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Wildlife Education - A Directory of Qualified Bat Removal Professionals

How to Keep Bats Away - Prevention



If you need bat help, click on my Nationwide List of Bat Removal Experts for a pro near you.

First off, I have to say that there are absolutely no effective bat repellents that work. Many are sold, but they are just there to steal your money. The same absolutely goes for those ultrasonic high-pitch noise machines. The absolutely do not work! Try one out and come back here when it fails.



How to keep bats away from your house - by far the best method is to make sure that all bat entry holes are sealed shut. A simple caulk or hardening foam will do the trick. Seal any gaps as small as 3/8 inch thick.

How to keep bats away from your pool - there is no solution here, other than to install a screened-in enclosure around the pool. Sorry about that.

How to keep bats away from your porch - if there are bats around your porch, you may want to check to see if a colony is living in the building, in the attic or walls. Solve that problem, and they won't hang around your porch so much.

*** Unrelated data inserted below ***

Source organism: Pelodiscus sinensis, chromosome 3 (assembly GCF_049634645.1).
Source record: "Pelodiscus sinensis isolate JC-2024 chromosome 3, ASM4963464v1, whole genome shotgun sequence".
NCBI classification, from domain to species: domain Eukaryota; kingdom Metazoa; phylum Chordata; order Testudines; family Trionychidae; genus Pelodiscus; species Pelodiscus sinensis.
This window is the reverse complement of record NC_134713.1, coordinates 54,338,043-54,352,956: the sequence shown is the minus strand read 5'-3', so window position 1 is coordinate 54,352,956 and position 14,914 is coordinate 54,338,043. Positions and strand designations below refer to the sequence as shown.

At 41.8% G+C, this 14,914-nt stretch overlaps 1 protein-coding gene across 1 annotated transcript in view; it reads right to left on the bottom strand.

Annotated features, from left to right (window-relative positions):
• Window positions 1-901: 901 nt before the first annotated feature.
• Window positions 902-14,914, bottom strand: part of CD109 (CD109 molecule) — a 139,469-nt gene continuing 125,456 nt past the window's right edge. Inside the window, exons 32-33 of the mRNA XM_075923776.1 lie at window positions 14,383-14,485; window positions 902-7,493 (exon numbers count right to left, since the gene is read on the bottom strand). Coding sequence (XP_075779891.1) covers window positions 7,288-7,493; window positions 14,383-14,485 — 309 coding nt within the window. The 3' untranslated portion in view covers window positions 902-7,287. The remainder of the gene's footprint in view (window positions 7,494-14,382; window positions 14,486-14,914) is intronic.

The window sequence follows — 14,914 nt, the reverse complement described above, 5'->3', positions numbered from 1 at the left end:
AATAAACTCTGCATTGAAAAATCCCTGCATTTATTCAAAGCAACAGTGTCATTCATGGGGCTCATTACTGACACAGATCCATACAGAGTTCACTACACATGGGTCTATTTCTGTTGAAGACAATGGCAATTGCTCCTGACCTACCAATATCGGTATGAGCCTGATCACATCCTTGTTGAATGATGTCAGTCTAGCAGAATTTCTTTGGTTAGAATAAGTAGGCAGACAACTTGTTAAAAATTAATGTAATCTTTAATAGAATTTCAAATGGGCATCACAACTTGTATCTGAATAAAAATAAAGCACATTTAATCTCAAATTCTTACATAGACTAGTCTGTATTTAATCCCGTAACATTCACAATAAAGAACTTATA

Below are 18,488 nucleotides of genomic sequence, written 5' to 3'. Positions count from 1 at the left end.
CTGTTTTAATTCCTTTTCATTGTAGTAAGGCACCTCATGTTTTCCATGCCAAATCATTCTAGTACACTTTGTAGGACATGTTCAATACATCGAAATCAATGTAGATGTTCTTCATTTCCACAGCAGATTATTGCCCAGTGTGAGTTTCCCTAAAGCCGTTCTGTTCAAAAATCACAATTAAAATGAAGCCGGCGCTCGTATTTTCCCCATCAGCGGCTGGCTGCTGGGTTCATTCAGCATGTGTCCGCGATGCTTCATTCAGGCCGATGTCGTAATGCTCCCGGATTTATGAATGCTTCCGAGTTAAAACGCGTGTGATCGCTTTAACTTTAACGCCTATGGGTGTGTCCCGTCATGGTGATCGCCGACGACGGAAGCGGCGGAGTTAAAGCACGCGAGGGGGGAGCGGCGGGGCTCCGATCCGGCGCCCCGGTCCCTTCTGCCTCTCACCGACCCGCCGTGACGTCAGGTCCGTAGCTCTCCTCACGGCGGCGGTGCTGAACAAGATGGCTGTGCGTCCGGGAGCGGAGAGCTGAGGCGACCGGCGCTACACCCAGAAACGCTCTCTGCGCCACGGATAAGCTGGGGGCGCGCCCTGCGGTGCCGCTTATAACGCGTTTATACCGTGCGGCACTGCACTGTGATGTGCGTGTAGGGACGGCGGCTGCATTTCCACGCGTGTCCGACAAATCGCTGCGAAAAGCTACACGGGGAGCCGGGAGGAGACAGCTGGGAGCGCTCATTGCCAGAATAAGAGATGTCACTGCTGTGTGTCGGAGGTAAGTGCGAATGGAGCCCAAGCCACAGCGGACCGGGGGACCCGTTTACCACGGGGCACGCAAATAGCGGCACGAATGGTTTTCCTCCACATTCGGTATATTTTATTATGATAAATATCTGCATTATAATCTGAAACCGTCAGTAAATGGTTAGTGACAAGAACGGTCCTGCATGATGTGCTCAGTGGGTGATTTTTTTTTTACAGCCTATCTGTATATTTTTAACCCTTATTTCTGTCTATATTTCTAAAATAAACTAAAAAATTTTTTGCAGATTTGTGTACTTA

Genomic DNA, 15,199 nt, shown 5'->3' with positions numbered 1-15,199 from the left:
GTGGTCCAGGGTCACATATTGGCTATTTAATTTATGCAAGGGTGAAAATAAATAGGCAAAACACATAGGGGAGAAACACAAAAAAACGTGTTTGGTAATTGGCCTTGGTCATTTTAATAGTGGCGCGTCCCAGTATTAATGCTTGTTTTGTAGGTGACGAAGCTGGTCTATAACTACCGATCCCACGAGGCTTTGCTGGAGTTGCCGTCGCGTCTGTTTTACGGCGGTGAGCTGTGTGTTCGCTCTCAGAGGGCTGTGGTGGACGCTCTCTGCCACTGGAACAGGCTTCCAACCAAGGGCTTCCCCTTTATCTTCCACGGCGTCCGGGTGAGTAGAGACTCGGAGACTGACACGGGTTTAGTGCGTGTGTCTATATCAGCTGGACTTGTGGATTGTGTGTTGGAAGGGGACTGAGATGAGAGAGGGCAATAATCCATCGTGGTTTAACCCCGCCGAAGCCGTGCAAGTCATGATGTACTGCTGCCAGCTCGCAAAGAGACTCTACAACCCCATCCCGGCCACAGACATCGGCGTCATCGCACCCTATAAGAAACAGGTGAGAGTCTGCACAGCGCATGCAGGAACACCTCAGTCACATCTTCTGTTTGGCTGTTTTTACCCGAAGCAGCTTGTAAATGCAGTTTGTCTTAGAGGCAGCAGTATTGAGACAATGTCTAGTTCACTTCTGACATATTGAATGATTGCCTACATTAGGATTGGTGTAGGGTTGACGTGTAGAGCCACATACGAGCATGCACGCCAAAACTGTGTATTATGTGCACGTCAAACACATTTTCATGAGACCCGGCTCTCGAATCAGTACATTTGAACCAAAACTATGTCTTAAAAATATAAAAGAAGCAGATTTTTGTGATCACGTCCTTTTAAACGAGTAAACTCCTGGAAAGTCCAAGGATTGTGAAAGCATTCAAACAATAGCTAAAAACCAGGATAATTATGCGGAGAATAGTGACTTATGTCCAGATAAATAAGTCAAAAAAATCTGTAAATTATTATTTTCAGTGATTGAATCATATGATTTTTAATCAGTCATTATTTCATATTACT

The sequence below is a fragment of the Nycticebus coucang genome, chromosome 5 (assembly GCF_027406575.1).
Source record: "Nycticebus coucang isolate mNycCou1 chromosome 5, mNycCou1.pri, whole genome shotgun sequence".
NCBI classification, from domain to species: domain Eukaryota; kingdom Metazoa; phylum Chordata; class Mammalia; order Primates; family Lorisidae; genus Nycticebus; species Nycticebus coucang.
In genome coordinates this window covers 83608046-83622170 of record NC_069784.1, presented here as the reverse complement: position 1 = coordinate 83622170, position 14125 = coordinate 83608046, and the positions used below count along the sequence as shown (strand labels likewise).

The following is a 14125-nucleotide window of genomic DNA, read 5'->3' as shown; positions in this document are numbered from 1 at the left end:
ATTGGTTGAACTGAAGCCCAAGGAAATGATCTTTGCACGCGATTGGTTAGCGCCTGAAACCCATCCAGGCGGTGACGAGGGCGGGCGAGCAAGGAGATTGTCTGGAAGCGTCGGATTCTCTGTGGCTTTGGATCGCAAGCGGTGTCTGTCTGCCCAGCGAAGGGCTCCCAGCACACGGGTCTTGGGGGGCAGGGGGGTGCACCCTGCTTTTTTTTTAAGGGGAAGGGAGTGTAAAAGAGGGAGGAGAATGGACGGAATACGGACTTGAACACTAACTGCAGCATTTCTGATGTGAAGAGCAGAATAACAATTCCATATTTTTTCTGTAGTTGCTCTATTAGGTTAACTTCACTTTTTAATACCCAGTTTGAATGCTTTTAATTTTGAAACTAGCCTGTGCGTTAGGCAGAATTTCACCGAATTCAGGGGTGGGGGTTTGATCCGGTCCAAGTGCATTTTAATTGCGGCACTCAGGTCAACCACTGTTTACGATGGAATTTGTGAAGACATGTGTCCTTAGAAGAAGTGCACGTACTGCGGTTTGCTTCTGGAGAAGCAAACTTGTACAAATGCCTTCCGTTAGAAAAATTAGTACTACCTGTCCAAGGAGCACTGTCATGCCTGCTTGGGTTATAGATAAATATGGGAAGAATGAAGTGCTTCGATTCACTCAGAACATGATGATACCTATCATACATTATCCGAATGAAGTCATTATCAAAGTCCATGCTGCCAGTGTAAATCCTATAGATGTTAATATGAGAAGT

Bats are usually not liked by most people and are one of the most feared mammals. They go out in the night to find food for them and prefer to stay inside during the day time. A really interesting thing to know about bats is that they do not use eyes to navigate but instead use a technique more popularly known as the echolocation. The sound waves they produce from their mouth come back after hitting any obstacle in the way and they change their path. The system is so precise that you would not find a bat colliding with any moving or a stationary object – would that we all had that ability!